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DALLAS-- At a board meeting today, advocates called on the Dallas Independent School District (DISD) to make the switch to electric school buses. In DISD’s most recent bond, money was made available for the purchase of sixty new buses, which will reportedly be diesel. Diesel emissions from school buses are unhealthy for the children that ride them and harm the environment.
Electric buses have no tailpipe emissions, significantly improve air quality, and save hundreds of thousands of dollars over the lifetime of the bus, research from TexPIRG shows.
Advocates, including electric vehicle, public health, consumer, and environmental groups, are calling for DISD to hold off on such a major investment in diesel, citing the Volkswagen Settlement money as a special opportunity to make an investment in new, cleaner technology. Further, Researchers at TexPIRG Education Fund and Frontier Group say that the potential fuel and maintenance cost savings of $150,000 over each electric bus' lifetime can save the district millions if they are willing to invest now.
“We know that DISD is working their tails off to take over for Dallas County Schools, and in light of the opportunities available, we hope DISD will put their best foot forward towards a zero-emissions bus fleet that protects our children’s health, saves the district money, and improves our climate,” says Bay Scoggin, TexPIRG Director.
“With VW Settlement money available for electrification and new leadership now in charge, DISD has a once-in-a-generation opportunity to do the right thing. Electric buses means cleaner communities and healthier kids.”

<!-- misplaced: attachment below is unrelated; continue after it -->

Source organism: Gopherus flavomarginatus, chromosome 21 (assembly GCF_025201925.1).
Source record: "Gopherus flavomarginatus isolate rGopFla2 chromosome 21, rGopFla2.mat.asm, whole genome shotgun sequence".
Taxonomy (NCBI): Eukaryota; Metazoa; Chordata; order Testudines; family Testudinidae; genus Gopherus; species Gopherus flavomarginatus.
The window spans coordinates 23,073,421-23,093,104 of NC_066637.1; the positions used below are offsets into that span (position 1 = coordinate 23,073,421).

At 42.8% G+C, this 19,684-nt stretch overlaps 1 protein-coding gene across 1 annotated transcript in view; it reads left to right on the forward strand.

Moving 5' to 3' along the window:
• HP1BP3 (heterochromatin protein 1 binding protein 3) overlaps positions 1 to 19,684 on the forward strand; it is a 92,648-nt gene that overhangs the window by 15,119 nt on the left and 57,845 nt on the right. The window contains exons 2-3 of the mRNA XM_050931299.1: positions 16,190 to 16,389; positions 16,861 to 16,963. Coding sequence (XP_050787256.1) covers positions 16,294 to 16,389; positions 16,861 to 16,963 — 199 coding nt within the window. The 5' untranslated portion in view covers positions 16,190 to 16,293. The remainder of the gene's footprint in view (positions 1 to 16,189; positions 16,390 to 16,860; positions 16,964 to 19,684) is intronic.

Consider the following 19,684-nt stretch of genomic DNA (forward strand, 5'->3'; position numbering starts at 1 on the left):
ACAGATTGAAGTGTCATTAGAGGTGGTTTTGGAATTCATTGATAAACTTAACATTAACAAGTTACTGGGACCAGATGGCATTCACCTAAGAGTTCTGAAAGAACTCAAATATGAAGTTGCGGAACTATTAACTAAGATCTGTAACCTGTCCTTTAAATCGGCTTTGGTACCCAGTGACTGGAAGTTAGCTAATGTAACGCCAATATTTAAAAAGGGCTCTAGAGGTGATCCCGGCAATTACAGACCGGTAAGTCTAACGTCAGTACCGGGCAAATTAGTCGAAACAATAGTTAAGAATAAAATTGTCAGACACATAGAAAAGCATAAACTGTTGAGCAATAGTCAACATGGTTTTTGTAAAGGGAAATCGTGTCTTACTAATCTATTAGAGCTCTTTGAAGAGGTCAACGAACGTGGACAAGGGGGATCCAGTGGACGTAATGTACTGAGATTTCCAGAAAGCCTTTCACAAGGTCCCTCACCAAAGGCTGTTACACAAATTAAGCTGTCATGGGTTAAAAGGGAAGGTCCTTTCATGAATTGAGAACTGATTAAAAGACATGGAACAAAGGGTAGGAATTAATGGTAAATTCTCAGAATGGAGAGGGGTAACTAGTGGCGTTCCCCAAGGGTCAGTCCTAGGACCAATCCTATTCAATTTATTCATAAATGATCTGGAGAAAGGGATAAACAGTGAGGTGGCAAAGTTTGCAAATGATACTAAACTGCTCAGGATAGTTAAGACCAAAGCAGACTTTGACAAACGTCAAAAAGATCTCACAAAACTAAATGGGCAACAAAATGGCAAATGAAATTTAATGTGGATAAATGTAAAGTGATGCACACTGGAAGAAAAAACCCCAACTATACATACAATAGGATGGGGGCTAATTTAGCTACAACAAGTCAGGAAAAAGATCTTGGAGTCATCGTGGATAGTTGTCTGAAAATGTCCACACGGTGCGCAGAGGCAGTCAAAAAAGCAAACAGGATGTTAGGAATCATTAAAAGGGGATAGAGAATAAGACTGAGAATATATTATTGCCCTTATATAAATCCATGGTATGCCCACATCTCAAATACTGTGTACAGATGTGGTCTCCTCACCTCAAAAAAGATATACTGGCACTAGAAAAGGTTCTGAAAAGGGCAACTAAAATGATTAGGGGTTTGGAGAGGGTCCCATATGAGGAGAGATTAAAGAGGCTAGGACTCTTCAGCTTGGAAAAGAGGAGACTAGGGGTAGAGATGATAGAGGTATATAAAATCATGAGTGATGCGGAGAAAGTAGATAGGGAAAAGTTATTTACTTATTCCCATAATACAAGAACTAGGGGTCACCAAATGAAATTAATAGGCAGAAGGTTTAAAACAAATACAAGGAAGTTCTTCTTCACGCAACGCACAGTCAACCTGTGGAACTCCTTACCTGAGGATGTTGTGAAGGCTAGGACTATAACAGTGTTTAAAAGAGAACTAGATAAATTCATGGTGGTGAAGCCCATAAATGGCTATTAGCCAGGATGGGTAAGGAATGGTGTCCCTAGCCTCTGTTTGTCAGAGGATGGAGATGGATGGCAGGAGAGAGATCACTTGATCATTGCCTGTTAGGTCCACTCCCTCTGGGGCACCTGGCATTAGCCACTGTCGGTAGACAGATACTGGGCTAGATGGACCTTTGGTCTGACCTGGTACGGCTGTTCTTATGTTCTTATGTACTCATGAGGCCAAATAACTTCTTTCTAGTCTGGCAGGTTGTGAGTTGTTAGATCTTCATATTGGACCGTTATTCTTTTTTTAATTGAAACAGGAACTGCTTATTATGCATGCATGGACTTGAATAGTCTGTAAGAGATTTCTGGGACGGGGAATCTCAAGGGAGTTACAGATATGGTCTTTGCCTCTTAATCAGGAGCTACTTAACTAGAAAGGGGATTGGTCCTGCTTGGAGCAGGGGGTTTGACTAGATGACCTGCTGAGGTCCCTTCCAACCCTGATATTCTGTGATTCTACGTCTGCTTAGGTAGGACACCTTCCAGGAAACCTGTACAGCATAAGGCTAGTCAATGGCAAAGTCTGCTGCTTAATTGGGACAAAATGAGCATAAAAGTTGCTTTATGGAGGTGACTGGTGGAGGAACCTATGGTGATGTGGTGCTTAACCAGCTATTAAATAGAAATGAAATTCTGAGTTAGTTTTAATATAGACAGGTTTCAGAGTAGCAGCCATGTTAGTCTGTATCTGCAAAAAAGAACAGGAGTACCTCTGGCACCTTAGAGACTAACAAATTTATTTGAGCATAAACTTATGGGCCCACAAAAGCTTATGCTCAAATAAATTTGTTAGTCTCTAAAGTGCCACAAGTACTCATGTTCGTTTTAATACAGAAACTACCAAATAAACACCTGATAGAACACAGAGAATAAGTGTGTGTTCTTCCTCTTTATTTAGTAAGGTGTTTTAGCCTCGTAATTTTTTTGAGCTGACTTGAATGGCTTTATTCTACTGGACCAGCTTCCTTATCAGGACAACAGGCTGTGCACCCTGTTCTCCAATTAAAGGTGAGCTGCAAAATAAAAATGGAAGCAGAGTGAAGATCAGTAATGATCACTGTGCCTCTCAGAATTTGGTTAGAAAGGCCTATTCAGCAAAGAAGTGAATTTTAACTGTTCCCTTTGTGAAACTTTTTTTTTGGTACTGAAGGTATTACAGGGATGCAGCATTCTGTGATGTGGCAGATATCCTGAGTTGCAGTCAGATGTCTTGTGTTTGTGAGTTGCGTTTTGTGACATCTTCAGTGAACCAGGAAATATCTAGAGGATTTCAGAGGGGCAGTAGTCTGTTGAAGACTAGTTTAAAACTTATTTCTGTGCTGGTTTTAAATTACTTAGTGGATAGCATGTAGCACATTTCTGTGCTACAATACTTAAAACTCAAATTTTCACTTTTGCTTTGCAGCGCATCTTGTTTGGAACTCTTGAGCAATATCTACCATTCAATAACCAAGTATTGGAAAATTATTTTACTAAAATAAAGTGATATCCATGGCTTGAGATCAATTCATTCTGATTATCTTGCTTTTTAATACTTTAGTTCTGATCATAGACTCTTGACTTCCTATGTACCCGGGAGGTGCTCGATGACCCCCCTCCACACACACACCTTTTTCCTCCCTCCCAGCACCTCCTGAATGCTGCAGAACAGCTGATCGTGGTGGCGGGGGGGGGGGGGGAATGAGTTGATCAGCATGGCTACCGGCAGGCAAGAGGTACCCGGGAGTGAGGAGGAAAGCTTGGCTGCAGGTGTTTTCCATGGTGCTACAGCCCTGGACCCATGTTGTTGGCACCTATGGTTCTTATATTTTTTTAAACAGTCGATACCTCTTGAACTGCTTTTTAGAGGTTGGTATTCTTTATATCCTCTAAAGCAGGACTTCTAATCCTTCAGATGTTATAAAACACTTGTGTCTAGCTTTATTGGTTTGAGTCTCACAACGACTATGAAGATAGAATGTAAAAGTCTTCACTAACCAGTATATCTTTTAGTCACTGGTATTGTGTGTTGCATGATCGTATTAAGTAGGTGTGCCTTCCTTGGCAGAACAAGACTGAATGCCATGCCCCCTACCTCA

Stacey Abel, TxETRA Policy and Communications Director said, "Dallas ISD’s plan to replace diesel school buses with newer “somewhat cleaner” models is contrary to the valiant efforts other Dallas agencies are making to address economic, health, and environmental benefits to the area, which is currently designated to be in air quality “nonattainment.” Moreover, while the upfront purchase price of electric buses is often cited as a hurdle, it has been repeatedly documented that electric buses save money over their lifetime of the buses in fuel and maintenance costs."
She continued, "Furthermore, a review of available financing and funding choices reveals that American cities and school districts have a plethora of options to make the transition to electric buses feasible. Dallas ISD can be a leader in Texas by redirecting this choice by combining recently approved bond money with Texas VW Settlement funds to purchase clean, reliable, electric school buses."
The advocates go on to note that by partnering with Oncor, the metro-wide transmission utility,, DISD could save even more money in the long run by providing the electric bus battery storage as a resource. Especially during the hottest parts of the summer, Oncor’s transmission grid would receive significant benefits from this partnership, enough to justify financial investment by the utility. Such a partnership would make the buses even more affordable for DISD. White Plains, NY has already began a program like this with great success.
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